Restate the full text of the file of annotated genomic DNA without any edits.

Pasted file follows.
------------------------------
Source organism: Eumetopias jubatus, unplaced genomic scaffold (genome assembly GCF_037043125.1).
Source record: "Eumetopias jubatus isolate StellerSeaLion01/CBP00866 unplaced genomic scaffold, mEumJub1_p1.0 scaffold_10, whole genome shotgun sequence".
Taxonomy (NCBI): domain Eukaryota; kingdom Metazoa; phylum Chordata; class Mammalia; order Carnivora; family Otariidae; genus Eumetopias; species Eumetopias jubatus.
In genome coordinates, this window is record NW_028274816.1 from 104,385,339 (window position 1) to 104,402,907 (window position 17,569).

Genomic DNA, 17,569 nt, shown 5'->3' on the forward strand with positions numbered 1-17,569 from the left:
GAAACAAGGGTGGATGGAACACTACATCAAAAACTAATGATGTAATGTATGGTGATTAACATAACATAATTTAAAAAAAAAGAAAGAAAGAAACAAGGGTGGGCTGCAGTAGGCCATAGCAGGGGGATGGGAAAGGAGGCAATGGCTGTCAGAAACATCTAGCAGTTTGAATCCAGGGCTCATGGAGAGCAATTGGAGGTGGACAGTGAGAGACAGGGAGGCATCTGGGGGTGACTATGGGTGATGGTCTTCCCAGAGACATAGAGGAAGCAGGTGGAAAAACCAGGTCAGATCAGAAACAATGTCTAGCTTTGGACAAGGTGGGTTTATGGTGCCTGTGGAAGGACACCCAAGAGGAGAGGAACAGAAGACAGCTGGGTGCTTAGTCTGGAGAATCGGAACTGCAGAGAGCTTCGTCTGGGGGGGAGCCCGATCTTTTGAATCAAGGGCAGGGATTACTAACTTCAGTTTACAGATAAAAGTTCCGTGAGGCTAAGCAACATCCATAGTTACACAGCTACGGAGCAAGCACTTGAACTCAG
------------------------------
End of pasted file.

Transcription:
Source organism: Eumetopias jubatus, unplaced genomic scaffold (genome assembly GCF_037043125.1).
Source record: "Eumetopias jubatus isolate StellerSeaLion01/CBP00866 unplaced genomic scaffold, mEumJub1_p1.0 scaffold_10, whole genome shotgun sequence".
Taxonomy (NCBI): domain Eukaryota; kingdom Metazoa; phylum Chordata; class Mammalia; order Carnivora; family Otariidae; genus Eumetopias; species Eumetopias jubatus.
In genome coordinates, this window is record NW_028274816.1 from 104,385,339 (window position 1) to 104,402,907 (window position 17,569).

Genomic DNA, 17,569 nt, shown 5'->3' on the forward strand with positions numbered 1-17,569 from the left:
GAAACAAGGGTGGATGGAACACTACATCAAAAACTAATGATGTAATGTATGGTGATTAACATAACATAATTTAAAAAAAAAGAAAGAAAGAAACAAGGGTGGGCTGCAGTAGGCCATAGCAGGGGGATGGGAAAGGAGGCAATGGCTGTCAGAAACATCTAGCAGTTTGAATCCAGGGCTCATGGAGAGCAATTGGAGGTGGACAGTGAGAGACAGGGAGGCATCTGGGGGTGACTATGGGTGATGGTCTTCCCAGAGACATAGAGGAAGCAGGTGGAAAAACCAGGTCAGATCAGAAACAATGTCTAGCTTTGGACAAGGTGGGTTTATGGTGCCTGTGGAAGGACACCCAAGAGGAGAGGAACAGAAGACAGCTGGGTGCTTAGTCTGGAGAATCGGAACTGCAGAGAGCTTCGTCTGGGGGGGAGCCCGATCTTTTGAATCAAGGGCAGGGATTACTAACTTCAGTTTACAGATAAAAGTTCCGTGAGGCTAAGCAACATCCATAGTTACACAGCTACGGAGCAAGCACTTGAACTCAG